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Cristiano Antonelli and Gianluigi Ferraris

This chapter elaborates the notion of innovation as the outcome of creative responses made possible by the quality of knowledge externalities available in the system. As such the introduction of innovations can be analysed as an emerging property of complex system dynamics. The chapter presents an agent-based simulation model (ABM) of an economy where systemic knowledge interactions among heterogeneous agents are crucial for the recombinant generation of new technological knowledge and the introduction of innovations. In this approach the system’s organization plays a crucial role in assessing the chances of individual firms actually introducing innovations because it qualifies access to external knowledge, an indispensable input, together with internal learning and research, in the generation of new knowledge. The introduction of innovations is analysed as the result of systemic knowledge interactions among myopic agents credited with an extended procedural rationality that includes forms of creative reaction. The agents’ creative reaction may lead to the introduction of productivity enhancing innovations. This takes place only when the structural, organizational and institutional characteristics of the system are such that agents, reacting to out-of-equilibrium conditions, can actually take advantage of external knowledge available within the innovation system in which they are embedded to generate new technological knowledge. The ABM enables us to explore the effects of alternative organizational features, namely different configurations of intellectual property rights regimes and architectural configurations of regional structures in which knowledge interactions take place, on rates of technological innovation. The results suggest that the dissemination of knowledge favours the emergence of creative reactions, and hence faster introduction of technological innovations.

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Cristiano Antonelli and Gianluigi Ferraris

Analysis of the Marshallian and Schumpeterian microfoundations of endogenous innovation enables us to draw a line between the new emerging evolutionary complexity from biological evolutionary analysis and to overcome its limits. This chapter integrates the Marshallian process of imitation and selection with the Schumpeterian creative response. In Marshall initial variety is given and exogenous, the dynamics of the process is driven by the selective diffusion of best practice and long-term equilibrium stops the generation of externalities; firms are not expected to try to react to unexpected mismatches between planned and actual product and factor market conditions. In Schumpeter firms are allowed to try to react, and the quality of knowledge externalities supports their creative response and may keep the system in a self-sustained process of growth. The Schumpeterian creative response can be regarded as a special case of the Marshallian dynamics that takes place when externalities – available to all firms, including best-performing ones – enable the introduction of innovations that account for the reproduction of superior performance and variety. The levels of reactivity of agents and of quality of knowledge externalities, provided by the system, account for output and productivity growth. This hypothesis is tested by means of an agent-based simulation model that shows how these microfoundations of endogenous innovation are able to generate aggregate dynamics based upon the interaction between individual decision-making and system properties.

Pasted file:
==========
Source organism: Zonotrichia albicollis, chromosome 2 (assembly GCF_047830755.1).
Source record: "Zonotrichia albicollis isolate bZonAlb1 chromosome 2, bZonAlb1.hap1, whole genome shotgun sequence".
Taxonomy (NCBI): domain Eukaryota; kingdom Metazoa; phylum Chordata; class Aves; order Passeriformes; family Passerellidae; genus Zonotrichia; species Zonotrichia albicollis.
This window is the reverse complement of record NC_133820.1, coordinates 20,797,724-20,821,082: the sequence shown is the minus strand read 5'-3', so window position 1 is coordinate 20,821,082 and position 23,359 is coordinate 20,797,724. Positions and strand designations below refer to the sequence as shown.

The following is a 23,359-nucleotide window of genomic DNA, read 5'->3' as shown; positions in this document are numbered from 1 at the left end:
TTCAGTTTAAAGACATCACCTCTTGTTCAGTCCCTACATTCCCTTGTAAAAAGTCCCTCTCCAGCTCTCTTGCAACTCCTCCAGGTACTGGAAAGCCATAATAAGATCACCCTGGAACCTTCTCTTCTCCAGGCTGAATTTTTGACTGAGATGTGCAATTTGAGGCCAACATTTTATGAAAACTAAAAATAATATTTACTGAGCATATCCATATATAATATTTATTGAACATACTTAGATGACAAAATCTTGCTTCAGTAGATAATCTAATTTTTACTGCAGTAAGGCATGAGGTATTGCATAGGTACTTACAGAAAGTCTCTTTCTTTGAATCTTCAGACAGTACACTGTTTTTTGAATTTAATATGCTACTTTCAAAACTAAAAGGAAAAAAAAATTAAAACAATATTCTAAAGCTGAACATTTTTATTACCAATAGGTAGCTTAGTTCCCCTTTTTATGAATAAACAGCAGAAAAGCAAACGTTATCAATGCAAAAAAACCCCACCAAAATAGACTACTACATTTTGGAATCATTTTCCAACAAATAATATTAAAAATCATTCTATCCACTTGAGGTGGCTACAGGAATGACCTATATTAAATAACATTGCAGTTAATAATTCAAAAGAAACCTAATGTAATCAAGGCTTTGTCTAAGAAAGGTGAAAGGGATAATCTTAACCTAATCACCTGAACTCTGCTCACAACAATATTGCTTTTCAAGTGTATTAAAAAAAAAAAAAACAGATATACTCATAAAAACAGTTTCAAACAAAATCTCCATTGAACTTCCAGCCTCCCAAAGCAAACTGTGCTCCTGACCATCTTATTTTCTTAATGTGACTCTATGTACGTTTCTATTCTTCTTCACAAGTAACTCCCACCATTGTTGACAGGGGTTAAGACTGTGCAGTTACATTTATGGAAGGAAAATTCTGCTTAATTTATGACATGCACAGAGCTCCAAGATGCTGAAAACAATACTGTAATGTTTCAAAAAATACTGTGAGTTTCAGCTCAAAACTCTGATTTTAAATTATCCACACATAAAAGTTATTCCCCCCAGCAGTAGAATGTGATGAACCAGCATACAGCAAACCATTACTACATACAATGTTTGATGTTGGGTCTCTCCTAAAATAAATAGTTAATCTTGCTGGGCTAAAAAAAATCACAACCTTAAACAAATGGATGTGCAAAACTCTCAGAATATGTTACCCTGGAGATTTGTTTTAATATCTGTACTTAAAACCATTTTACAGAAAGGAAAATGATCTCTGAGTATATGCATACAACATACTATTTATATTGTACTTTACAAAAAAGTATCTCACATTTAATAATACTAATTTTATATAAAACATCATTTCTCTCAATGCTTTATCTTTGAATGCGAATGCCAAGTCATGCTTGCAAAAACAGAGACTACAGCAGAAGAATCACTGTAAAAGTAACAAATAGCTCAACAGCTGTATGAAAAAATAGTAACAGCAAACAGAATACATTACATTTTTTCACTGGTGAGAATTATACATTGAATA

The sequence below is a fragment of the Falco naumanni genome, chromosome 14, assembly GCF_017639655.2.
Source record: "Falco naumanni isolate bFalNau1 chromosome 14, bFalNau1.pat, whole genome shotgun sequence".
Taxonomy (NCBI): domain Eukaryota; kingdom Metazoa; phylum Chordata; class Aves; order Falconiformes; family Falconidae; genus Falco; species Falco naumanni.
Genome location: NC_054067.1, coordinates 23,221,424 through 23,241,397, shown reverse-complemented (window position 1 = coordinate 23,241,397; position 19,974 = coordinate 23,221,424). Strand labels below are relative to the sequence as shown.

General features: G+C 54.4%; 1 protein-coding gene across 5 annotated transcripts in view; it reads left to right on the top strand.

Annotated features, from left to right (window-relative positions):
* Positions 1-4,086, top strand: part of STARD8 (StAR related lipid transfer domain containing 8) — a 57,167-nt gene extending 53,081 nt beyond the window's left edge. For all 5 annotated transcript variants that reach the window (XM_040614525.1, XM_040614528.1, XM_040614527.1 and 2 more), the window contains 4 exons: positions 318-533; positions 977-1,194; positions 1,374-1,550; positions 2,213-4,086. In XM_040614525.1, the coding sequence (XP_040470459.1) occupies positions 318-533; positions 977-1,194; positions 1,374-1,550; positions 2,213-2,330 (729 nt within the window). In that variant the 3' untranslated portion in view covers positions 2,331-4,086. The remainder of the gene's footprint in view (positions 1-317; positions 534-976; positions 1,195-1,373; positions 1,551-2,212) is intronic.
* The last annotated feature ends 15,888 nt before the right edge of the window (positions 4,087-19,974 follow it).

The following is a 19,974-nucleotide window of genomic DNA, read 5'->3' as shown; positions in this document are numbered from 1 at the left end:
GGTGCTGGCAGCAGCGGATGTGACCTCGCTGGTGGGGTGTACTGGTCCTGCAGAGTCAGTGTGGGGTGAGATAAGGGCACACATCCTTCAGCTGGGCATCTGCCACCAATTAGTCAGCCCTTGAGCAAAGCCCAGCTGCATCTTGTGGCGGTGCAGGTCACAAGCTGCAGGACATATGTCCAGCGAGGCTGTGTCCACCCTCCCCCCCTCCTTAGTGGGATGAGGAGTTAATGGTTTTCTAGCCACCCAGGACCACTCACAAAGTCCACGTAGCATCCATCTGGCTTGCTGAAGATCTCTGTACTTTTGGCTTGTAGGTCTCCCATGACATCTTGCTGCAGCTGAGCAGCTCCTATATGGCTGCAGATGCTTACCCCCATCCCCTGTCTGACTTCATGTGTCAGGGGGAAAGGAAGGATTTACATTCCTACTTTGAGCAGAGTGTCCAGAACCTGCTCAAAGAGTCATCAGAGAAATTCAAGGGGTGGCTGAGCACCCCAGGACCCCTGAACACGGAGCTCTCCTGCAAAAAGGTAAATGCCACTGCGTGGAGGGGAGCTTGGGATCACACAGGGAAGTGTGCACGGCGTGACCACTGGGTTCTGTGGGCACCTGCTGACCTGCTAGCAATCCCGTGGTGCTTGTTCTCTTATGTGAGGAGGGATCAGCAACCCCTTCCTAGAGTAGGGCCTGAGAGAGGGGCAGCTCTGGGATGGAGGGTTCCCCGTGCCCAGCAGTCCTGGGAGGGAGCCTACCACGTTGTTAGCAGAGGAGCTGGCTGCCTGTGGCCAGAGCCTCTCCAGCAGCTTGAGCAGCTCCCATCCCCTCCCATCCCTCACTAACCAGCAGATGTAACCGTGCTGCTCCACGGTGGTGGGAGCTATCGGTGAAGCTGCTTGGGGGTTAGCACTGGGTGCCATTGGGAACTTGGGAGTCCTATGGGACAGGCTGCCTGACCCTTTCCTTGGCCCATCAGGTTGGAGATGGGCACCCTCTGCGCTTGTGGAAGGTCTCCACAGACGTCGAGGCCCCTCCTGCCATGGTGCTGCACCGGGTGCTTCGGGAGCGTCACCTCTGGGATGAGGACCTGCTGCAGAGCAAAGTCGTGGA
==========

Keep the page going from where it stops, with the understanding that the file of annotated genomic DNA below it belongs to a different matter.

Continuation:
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Cristiano Antonelli and Gianluigi Ferraris

This chapter elaborates an agent-based simulation model (ABM) to explore the endogenous long-term dynamics of knowledge externalities. ABMs, as a form of artificial cliometrics, allow analysis of the effects of the reactivity of firms caught in out-of-equilibrium conditions, combined with endogenous knowledge externalities stemming from the levels of knowledge connectivity of the system. The simulation results show the working of endogenous knowledge externalities as well as their powerful effects. At the micro-level, the reactions of firms caught in out-of-equilibrium conditions yield successful effects in the form of productivity-enhancing innovations only in the presence of high levels of knowledge connectivity and strong pecuniary knowledge externalities. At the meso-level, the introduction of innovations changes the structural characteristics of the system in terms of knowledge connectivity that affect the availability of knowledge externalities. Endogenous centrifugal and centripetal forces continually reshape the structure of the system and its knowledge connectivity. At the macro-system level, an out-of-equilibrium process leads to a step-wise increase in productivity combined with non-linear patterns of output growth characterized by significant oscillations typical of the long waves in Schumpeterian business cycles.